"He was never in a stall, he was out in the field for 25 years," Pape recalled. "When winter came we would throw a blanket on him. He went through a number of tough winters, but he had a run-in shed and he was good. He was such a low maintenance horse. He wasn't taking orders from anyone, he was doing what he wanted to do out in that field. Taking life as it came. And, what a remarkable and long life he had."

Princess to Japan
Kentucky Oaks winner Princess of Sylmar was sold to Japan's Shadai Farm for $3.1 million, the top price at the Fasig-Tipton Kentucky fall selected mixed sale in Lexington, Ky. in November. The 4-year-old Majestic Warrior filly, whose retirement was announced in September, was offered as a broodmare prospect only by owner-breeder Ed Stanco's King of Prussia Stables in Malvern, Pa.

She was born and raised at Ronnie and Betsy Houghton's Sylmar Farm in Christiana, Pa. and was there until she was sent to Todd Pletcher's racing operation at Belmont Park as a two-year-old. Princess of Sylmar won nine of 15 starts and earned $2,017,220. She won six of eight starts as a three-year-old in 2013 and probably would have landed the Eclipse Award for champion 3-year-old filly if she hadn’t headed to the West Coast to run in the 2013 Breeders’ Cup Distaff at Santa Anita where she finished a disappointing sixth.

In 2014, the PA-bred Princess of Sylmar won just once from four starts, taking the listed Cat Cay Stakes before finishing a tight second to Close Hatches in the Grade 1 Ogden Phipps Stakes and second to Belle Gallantey in the Grade-1 Delaware Handicap. She finished fifth in the Grade 1 Personal Ensign Stakes on August 22 in what would prove her career finale.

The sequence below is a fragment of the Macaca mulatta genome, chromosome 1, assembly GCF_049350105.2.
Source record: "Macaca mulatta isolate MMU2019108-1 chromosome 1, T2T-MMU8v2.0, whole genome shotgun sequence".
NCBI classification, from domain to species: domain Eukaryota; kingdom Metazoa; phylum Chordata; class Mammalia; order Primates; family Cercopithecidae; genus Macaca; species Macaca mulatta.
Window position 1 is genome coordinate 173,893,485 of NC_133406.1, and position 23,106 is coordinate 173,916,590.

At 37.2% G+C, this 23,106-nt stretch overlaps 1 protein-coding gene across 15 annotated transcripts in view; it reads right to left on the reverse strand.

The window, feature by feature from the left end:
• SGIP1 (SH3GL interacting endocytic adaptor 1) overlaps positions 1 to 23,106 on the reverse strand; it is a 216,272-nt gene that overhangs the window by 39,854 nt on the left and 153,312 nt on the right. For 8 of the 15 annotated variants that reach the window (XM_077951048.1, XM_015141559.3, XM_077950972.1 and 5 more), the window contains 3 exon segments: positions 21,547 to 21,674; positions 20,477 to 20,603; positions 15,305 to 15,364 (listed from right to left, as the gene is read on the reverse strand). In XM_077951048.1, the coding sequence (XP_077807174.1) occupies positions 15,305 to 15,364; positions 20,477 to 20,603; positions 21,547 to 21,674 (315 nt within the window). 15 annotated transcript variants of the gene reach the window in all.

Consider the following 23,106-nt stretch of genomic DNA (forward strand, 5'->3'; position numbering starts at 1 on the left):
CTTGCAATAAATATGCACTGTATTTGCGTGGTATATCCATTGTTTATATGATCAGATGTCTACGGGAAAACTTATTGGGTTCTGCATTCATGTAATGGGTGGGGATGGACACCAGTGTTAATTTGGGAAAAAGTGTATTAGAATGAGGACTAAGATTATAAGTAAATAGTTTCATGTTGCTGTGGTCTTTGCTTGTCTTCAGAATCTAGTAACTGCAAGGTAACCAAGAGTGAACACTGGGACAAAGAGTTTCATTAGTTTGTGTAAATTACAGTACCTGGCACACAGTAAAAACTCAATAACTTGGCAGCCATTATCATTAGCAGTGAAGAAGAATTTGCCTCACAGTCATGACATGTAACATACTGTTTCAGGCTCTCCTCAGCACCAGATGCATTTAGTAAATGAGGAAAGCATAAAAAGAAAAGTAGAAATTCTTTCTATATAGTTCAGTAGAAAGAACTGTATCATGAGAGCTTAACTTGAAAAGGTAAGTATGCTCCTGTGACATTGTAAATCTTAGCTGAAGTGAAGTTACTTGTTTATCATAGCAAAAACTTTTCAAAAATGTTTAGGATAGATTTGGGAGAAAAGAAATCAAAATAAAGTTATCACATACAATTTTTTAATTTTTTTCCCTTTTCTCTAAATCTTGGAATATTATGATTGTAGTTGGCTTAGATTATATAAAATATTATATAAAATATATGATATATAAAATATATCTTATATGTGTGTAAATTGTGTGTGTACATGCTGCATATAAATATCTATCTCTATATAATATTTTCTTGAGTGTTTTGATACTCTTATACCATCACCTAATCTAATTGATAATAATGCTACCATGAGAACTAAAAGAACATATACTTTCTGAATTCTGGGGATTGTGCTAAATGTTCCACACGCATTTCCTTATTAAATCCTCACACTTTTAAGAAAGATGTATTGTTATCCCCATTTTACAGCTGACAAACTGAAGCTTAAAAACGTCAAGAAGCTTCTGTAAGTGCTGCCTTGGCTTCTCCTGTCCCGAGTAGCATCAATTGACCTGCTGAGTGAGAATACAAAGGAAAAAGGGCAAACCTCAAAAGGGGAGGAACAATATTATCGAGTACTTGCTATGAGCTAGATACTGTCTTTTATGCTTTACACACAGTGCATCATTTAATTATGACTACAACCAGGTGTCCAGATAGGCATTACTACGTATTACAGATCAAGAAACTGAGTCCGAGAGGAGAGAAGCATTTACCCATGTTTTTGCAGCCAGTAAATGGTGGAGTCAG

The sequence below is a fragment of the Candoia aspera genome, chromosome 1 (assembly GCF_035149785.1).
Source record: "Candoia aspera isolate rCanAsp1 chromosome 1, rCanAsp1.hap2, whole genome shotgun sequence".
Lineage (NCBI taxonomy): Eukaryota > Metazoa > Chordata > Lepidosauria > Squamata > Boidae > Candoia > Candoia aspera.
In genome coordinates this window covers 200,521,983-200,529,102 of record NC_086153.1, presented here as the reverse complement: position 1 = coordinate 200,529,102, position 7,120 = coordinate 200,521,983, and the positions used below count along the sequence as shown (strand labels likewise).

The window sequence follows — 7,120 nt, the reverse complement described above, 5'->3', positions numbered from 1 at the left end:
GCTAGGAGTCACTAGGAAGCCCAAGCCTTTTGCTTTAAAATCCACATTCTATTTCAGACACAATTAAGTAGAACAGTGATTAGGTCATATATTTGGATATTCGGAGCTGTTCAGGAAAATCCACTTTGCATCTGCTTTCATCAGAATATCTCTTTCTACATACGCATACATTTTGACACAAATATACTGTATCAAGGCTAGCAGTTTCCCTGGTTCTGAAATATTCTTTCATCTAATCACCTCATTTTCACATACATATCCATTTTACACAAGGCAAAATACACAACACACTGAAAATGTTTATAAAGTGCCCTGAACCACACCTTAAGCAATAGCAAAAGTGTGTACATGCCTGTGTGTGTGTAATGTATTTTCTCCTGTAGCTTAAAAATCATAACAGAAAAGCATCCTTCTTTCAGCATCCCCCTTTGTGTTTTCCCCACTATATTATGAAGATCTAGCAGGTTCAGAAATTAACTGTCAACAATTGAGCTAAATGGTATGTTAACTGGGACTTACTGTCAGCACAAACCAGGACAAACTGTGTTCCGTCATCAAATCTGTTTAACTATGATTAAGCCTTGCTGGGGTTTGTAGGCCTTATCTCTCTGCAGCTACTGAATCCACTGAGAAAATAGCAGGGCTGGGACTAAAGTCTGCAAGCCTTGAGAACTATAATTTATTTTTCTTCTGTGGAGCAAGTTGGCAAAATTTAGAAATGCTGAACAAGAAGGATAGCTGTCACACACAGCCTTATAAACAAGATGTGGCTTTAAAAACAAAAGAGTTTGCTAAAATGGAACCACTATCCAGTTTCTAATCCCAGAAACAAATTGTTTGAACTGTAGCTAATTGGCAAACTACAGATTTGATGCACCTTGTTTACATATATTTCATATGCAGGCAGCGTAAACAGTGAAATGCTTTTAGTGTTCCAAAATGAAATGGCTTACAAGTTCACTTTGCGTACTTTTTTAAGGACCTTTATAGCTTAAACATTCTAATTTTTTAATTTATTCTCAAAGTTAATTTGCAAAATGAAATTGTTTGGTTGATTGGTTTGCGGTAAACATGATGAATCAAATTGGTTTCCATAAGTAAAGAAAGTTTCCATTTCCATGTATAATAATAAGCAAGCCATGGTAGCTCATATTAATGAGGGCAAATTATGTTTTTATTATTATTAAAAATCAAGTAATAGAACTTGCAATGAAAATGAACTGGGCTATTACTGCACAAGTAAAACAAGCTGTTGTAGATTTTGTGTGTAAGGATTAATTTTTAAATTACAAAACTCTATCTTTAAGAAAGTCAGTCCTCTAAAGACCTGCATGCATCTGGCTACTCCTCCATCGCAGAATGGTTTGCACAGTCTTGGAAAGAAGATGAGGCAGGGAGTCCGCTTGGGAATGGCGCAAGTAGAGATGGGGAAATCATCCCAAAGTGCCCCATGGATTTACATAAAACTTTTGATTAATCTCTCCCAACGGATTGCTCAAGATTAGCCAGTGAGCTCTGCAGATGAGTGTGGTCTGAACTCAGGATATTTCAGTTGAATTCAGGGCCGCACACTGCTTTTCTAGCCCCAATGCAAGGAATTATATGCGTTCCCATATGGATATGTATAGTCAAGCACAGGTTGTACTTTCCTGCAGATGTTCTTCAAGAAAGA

Smarty, Junior?
Breaking sharply and showing impressive speed all the way around the Parx oval, Someday Farm’s Nasa went gate to wire to win the $100,000 Pennsylvania Nursery on December 5.  A son of Smarty Jones, owned and bred by Smarty’s owner Patricia Chapman, Nasa became the first offspring of the Kentucky Derby and Preakness champion to capture the same stakes race his father had done so dramatically in 2003. Trained by John Servis, Smarty's conditioner. Nasa went off as the second choice in the wagering at 2-1.

With Kendrick Carmouche aboard, Nasa came out like a shot and went to the lead in the seven furlong test for state-bred two year-old colts and geldings. He never looked back. Nasa cut the corner turning for home, spurted to get clear of his rivals as they came inside the final furlong and slowly edged away in the final eighth of a mile. He flashed under the wire just over two lengths in front.

In his racing debut Nasa snatched an early lead and led throughout, cruising to victory in September at Parx. The Nursery was his second win in four starts, and first stakes win that pushed his first year’s earnings to just over $89,000.

Motions Honored
Thoroughbred Charities of America will honor Graham and Anita Motion with the Allaire duPont Leadership Award and the Communication Alliance to Network Thoroughbred Ex-Racehorses (CANTER) with the TCA Industry Service Award at the 25th Annual Select Stallion Season Auction on Saturday, January 10 at the Keeneland Entertainment Center in Lexington, Ky.

The Allaire duPont Leadership Award, named for one of TCA’s founders, is presented annually to an organization or individual whose philanthropic endeavors are consistent with TCA’s mission. Graham and Anita Motion are tremendous advocates of thoroughbred aftercare and work to bring awareness to the success that thoroughbreds can find in second careers.

Last year they purchased former trainee, Icabad Crane, and sent him to Olympian Phillip Dutton for retraining as a three-day event horse. Icabad Crane has shown great promise to be a top level eventer and was recently named America’s Most Wanted Thoroughbred at the recent Retired Racehorse Project Thoroughbred Makeover. The Motions are long-time supporters of TCA as well as other aftercare groups.

“We are both extremely humbled to be considered for this honor,” Graham Motion related.  “Like so many of our contemporaries who are dedicating similar levels of effort to Thoroughbred placement and aftercare, we feel we play a very small part in a large group of advocates for these equine athletes.”